Mentor Graphics’ Technology Leadership Awards were recently announced. These awards recognize engineers and designers who use innovative methods and design tools to address today’s complex PCB systems design challenges and produce industry-leading products. I’d like to personally congratulate all of the winners!
I’m often asked what differentiates the desktop market segment from the enterprise segment. As this contest confirms – it sure isn’t technology!
Some of the toughest designs I’ve ever seen have been designed in PADS, as demonstrated by CiBoard Electronic, Sienna ECAD, and Rancore in this years TLA. These users faces the same challenges as all electronic designers: requirements for more functionality on a smaller boards, high-speed issues, keeping costs down, getting to production and market quicker – all the things we ECAD vendors have been talking about for years.
So what does differentiate the desktop and enterprise markets? The big difference is the company’s infrastructure. Does the company have a small engineering department with a few EE’s and PCB designers, where these individuals have to do most of the design themselves? Do the engineers need to design the logic, plus do any simulations and analysis? Does the PCB designer capture the mechanicals themselves, plus build all the library components, or are there dedicated groups or people to do this?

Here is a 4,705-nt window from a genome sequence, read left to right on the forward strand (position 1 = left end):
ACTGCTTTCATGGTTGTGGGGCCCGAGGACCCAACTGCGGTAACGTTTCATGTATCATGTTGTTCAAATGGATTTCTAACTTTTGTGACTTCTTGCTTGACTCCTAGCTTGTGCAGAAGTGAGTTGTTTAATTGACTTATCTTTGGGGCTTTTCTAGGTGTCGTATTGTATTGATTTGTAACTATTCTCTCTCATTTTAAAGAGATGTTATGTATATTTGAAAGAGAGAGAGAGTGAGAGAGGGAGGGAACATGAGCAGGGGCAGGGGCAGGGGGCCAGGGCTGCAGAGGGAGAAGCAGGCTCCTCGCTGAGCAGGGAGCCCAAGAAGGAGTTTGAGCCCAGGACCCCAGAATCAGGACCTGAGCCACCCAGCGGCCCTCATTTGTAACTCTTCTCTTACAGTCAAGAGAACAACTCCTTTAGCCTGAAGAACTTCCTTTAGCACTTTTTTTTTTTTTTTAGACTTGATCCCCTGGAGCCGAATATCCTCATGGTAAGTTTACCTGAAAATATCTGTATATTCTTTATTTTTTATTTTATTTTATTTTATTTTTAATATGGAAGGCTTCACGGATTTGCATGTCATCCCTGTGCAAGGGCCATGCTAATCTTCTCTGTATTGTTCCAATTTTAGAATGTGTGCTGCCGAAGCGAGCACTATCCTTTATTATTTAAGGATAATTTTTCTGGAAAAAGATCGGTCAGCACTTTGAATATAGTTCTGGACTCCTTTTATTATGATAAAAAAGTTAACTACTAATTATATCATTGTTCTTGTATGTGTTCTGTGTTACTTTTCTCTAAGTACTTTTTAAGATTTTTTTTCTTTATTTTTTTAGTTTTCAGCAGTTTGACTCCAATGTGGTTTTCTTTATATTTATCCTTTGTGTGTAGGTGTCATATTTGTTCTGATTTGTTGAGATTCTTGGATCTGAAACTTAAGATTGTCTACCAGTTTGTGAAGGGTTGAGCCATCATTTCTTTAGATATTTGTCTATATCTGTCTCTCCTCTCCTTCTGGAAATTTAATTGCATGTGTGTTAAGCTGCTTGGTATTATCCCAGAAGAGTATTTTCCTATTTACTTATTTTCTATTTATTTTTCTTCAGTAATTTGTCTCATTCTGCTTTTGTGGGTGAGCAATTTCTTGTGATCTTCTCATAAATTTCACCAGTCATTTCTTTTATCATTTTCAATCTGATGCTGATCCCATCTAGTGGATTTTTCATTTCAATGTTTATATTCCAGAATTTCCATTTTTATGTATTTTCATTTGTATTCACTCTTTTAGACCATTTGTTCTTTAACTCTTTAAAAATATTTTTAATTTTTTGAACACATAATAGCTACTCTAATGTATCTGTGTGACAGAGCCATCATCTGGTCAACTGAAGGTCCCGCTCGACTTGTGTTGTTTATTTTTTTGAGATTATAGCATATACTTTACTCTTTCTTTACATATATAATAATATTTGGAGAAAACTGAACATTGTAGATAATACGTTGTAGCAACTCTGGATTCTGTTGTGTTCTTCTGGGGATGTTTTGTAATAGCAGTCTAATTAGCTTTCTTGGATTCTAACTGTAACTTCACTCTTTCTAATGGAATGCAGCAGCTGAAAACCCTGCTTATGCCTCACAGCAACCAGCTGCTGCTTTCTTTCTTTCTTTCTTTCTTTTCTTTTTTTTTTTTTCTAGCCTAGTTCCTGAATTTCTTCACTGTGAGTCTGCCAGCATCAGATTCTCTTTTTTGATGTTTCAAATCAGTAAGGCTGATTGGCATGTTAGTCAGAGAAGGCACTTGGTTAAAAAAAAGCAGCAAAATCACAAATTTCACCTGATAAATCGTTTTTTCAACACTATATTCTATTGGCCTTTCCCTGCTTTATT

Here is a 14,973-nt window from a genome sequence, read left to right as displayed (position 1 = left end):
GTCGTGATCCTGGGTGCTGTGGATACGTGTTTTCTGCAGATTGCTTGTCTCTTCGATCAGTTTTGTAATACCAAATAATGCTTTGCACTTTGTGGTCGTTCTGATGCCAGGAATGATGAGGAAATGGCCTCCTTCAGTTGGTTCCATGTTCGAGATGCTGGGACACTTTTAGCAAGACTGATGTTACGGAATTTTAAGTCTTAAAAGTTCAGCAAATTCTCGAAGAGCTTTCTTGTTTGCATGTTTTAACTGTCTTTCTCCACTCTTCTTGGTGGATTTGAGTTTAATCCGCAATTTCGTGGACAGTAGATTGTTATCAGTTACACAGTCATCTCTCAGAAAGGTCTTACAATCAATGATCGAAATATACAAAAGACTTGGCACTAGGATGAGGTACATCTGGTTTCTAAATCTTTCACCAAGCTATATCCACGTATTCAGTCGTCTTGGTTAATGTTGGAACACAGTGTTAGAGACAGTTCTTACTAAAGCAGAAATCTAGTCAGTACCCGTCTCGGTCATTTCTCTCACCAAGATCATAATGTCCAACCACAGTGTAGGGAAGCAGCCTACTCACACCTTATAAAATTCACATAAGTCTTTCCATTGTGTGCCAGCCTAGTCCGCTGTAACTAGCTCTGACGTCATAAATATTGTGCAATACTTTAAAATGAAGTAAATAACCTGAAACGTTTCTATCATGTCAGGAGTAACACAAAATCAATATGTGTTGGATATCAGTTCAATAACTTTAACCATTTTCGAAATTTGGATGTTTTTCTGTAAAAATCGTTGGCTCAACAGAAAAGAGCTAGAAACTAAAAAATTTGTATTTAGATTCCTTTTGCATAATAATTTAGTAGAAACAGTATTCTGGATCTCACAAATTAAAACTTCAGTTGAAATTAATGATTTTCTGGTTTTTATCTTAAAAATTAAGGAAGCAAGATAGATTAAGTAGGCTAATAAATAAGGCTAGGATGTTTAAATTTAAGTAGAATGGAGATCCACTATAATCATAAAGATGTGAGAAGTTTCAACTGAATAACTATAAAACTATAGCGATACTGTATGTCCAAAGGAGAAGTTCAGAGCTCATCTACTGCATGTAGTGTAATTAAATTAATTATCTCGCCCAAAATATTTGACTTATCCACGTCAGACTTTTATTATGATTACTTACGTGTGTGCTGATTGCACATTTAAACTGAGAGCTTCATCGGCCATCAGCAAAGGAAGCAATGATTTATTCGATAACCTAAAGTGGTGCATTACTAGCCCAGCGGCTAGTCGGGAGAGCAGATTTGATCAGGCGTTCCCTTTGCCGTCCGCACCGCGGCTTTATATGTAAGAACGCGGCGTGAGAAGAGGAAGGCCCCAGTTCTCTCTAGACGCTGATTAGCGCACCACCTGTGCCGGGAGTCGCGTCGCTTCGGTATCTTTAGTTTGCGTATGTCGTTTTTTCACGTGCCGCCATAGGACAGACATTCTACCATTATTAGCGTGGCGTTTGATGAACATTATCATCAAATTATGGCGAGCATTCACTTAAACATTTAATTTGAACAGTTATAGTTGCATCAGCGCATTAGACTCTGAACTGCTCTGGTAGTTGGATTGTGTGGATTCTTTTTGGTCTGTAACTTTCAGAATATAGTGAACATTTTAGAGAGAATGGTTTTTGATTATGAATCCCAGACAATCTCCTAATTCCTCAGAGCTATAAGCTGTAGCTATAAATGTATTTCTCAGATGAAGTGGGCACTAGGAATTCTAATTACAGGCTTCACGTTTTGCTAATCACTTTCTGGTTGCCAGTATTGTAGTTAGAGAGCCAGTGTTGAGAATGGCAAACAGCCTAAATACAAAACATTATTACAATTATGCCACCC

Desktop means just that – the user (engineer or designer) must do all or most of the design, with the tools they have right there – on their desktop. The enterprise user would typically have a larger organization behind them: specialists to assist in analysis, support teams for installations, internal support, and dedicated librarians.
Of course, there are other differentiators.
To learn more about PADS and the desktop market, go to http://www.pads.com/.